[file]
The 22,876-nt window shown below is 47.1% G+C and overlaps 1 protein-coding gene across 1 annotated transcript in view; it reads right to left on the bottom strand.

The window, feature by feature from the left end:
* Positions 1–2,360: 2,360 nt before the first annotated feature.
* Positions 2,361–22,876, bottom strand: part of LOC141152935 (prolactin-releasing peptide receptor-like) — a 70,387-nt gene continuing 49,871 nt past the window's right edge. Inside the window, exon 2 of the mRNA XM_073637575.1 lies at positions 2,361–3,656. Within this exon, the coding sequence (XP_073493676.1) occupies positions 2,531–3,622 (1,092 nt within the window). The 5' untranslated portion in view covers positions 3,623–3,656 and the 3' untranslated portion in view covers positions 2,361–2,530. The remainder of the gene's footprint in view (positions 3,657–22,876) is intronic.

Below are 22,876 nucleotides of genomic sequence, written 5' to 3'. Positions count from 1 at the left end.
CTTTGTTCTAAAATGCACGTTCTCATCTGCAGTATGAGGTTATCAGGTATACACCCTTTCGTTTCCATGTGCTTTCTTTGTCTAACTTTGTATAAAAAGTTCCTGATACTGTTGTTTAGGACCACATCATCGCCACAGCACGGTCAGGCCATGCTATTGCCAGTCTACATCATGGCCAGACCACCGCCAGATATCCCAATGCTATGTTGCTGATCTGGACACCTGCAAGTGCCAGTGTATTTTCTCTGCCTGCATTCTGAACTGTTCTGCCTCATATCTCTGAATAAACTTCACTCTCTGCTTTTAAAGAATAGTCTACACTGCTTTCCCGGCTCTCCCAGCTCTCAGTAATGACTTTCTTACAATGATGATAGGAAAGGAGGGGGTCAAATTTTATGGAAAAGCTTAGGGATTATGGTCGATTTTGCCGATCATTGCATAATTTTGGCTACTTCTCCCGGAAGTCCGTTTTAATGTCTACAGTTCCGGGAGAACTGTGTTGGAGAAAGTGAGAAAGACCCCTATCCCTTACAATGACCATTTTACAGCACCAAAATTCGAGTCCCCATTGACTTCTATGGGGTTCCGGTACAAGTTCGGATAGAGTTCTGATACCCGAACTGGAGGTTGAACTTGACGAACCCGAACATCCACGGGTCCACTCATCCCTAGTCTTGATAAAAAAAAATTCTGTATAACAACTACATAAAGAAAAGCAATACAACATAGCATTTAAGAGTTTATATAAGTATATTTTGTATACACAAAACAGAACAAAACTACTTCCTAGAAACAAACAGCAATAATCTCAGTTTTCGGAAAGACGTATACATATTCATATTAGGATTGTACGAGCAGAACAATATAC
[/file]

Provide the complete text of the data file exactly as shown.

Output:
The 22,876-nt window shown below is 47.1% G+C and overlaps 1 protein-coding gene across 1 annotated transcript in view; it reads right to left on the bottom strand.

The window, feature by feature from the left end:
* Positions 1–2,360: 2,360 nt before the first annotated feature.
* Positions 2,361–22,876, bottom strand: part of LOC141152935 (prolactin-releasing peptide receptor-like) — a 70,387-nt gene continuing 49,871 nt past the window's right edge. Inside the window, exon 2 of the mRNA XM_073637575.1 lies at positions 2,361–3,656. Within this exon, the coding sequence (XP_073493676.1) occupies positions 2,531–3,622 (1,092 nt within the window). The 5' untranslated portion in view covers positions 3,623–3,656 and the 3' untranslated portion in view covers positions 2,361–2,530. The remainder of the gene's footprint in view (positions 3,657–22,876) is intronic.

Below are 22,876 nucleotides of genomic sequence, written 5' to 3'. Positions count from 1 at the left end.
CTTTGTTCTAAAATGCACGTTCTCATCTGCAGTATGAGGTTATCAGGTATACACCCTTTCGTTTCCATGTGCTTTCTTTGTCTAACTTTGTATAAAAAGTTCCTGATACTGTTGTTTAGGACCACATCATCGCCACAGCACGGTCAGGCCATGCTATTGCCAGTCTACATCATGGCCAGACCACCGCCAGATATCCCAATGCTATGTTGCTGATCTGGACACCTGCAAGTGCCAGTGTATTTTCTCTGCCTGCATTCTGAACTGTTCTGCCTCATATCTCTGAATAAACTTCACTCTCTGCTTTTAAAGAATAGTCTACACTGCTTTCCCGGCTCTCCCAGCTCTCAGTAATGACTTTCTTACAATGATGATAGGAAAGGAGGGGGTCAAATTTTATGGAAAAGCTTAGGGATTATGGTCGATTTTGCCGATCATTGCATAATTTTGGCTACTTCTCCCGGAAGTCCGTTTTAATGTCTACAGTTCCGGGAGAACTGTGTTGGAGAAAGTGAGAAAGACCCCTATCCCTTACAATGACCATTTTACAGCACCAAAATTCGAGTCCCCATTGACTTCTATGGGGTTCCGGTACAAGTTCGGATAGAGTTCTGATACCCGAACTGGAGGTTGAACTTGACGAACCCGAACATCCACGGGTCCACTCATCCCTAGTCTTGATAAAAAAAAATTCTGTATAACAACTACATAAAGAAAAGCAATACAACATAGCATTTAAGAGTTTATATAAGTATATTTTGTATACACAAAACAGAACAAAACTACTTCCTAGAAACAAACAGCAATAATCTCAGTTTTCGGAAAGACGTATACATATTCATATTAGGATTGTACGAGCAGAACAATATAC